Broadly speaking there are two strains of denialism when it comes to the Muller investigation: Trump supporters and some left-wing and libertarian activists. You’ll see some overlap in the sorts of accusations from both camps, but the Trump supporters stick to pretty simple insult and gross distortions of facts. There’s not much of an actual argument to be found.

The left-wingers (if you can call them that) seem to argue along these lines:

  1. Anti-Russia sentiment is getting whipped up in the media and anti-Trump people badly wanted to believe Russia was behind Trump’s election. This desire was behind the investigation and the focus on Russian interferance: There was no actual substance to the claims. The Muller report didn’t support their beliefs so they should give it up. Read the Report
  2. Actually the report details a lot of questionable behavior and finds the Russian government had attempted to influence the election through the use of social media and hacking, whether or not the Trump campaign’s cooperation rises to the level of conspiracy. But we can’t believe anything in the report with regard to Russian interferance; that information in the report came from the intelligence community which we all know can’t be believed about anything. Read the Report
  3. Even if they did try to influence the election and did hack the DNC and release emails it probably didn’t change the outcome so it doesn’t matter.
  4. If the Russians did change the outcome it was at least good we learned about corruption in the DNC.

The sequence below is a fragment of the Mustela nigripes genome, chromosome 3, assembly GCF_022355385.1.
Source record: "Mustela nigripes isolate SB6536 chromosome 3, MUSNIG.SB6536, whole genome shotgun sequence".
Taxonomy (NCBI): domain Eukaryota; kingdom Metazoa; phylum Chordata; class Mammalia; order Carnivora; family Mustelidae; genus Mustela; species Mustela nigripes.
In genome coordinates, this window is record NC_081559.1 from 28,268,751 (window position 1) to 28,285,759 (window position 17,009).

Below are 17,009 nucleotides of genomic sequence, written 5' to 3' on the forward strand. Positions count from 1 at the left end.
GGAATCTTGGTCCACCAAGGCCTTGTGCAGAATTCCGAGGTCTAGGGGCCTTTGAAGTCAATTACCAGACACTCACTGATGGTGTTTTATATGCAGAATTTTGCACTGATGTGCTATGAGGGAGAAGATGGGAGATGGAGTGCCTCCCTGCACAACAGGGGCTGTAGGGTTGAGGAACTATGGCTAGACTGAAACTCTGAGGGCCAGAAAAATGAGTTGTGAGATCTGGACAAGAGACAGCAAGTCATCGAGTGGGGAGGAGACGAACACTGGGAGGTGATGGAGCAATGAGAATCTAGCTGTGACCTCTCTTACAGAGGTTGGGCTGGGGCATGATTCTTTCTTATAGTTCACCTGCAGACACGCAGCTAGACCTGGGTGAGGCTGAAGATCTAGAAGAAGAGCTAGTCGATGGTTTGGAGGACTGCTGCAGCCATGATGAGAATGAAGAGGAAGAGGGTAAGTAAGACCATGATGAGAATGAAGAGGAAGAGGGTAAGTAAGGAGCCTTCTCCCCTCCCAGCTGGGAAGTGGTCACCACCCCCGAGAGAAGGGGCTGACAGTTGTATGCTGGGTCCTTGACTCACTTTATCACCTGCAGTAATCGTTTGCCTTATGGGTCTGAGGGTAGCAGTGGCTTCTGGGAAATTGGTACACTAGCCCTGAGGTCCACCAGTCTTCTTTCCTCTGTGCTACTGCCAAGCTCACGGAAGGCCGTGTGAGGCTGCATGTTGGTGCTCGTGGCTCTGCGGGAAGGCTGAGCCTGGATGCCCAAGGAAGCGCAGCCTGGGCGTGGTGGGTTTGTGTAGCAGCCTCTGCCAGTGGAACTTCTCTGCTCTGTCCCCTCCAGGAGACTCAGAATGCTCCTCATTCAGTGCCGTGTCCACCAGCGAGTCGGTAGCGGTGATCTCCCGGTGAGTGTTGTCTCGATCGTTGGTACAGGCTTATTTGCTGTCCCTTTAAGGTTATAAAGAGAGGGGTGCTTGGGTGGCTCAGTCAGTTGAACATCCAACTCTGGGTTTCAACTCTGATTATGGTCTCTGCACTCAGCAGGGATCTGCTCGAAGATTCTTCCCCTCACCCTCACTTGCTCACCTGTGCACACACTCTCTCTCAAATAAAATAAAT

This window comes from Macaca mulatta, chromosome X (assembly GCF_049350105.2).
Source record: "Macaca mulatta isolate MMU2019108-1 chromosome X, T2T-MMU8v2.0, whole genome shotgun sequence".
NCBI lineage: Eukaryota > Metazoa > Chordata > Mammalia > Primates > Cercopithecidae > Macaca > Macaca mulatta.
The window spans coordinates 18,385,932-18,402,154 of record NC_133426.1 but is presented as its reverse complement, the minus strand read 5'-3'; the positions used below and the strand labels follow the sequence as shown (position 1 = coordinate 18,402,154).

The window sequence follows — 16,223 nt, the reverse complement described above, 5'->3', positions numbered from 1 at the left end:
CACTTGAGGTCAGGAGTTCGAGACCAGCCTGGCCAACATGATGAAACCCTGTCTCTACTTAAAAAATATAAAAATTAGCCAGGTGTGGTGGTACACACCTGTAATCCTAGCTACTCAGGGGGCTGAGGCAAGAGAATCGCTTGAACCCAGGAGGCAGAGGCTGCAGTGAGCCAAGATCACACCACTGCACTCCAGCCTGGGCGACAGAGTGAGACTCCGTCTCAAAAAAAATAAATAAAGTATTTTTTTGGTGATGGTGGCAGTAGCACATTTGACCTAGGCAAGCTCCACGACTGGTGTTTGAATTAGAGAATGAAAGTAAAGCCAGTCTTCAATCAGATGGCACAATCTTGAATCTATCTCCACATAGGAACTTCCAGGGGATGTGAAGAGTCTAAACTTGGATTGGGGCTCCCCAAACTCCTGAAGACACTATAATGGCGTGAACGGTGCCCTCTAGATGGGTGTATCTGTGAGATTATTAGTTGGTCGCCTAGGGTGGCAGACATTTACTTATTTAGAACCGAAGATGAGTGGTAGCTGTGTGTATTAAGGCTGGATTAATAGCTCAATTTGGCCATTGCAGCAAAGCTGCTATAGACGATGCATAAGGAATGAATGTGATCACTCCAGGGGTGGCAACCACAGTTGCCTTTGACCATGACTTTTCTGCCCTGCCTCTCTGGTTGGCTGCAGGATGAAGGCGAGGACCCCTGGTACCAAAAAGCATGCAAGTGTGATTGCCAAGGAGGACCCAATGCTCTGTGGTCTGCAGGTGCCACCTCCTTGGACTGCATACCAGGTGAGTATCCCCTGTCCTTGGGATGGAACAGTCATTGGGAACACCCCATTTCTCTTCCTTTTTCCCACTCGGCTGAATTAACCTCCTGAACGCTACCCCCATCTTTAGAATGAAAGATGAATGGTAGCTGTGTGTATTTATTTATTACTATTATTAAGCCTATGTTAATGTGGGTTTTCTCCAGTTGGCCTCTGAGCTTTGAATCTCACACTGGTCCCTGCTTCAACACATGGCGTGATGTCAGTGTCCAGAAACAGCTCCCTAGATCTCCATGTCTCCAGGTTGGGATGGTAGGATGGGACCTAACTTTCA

5. What’s wrong with messing in other country’s elections? The U.S. does it so it’s only fair it gets done to them in turn.

You could categorize this series of points “defense in depth.” There’s always a fall-back position.

They fail to address the whole reason for the investigation: Trump behaved publicly like he was trying to stop any investagation into Russia’s role in getting him elected. He did this in many well documented meetings at the White House, Twitter posts and T.V. appearances and through his actions as President.

To be clear there were two investigations: The first began in 2016 when evidence surfaced of Russia’s eforts to get involved in the elections, and this continued through the fall of 2016 and after the election.

The second began after the firing of the director of the F.B.I. (in charge of the existing investigation) in the spring of 2017 and Trump publically stated he was thinking about the current investigation into Russian election interferance when he fired the director. That same week he met with the Russian embassador in the White House and told him he had put the Russia investigation to rest by his firing of the F.B.I. director.

No counter-intelligence organization, having public evidence such as this, could ignore it and do nothing without making themselves a joke. Even if they suspected Trump was only behaving in such a bizzarre manner because he felt the existing investigation made him look less of a winner, rather than that he truly had something to hide, they had to be seen to look into it to preserve credibility if nothing else.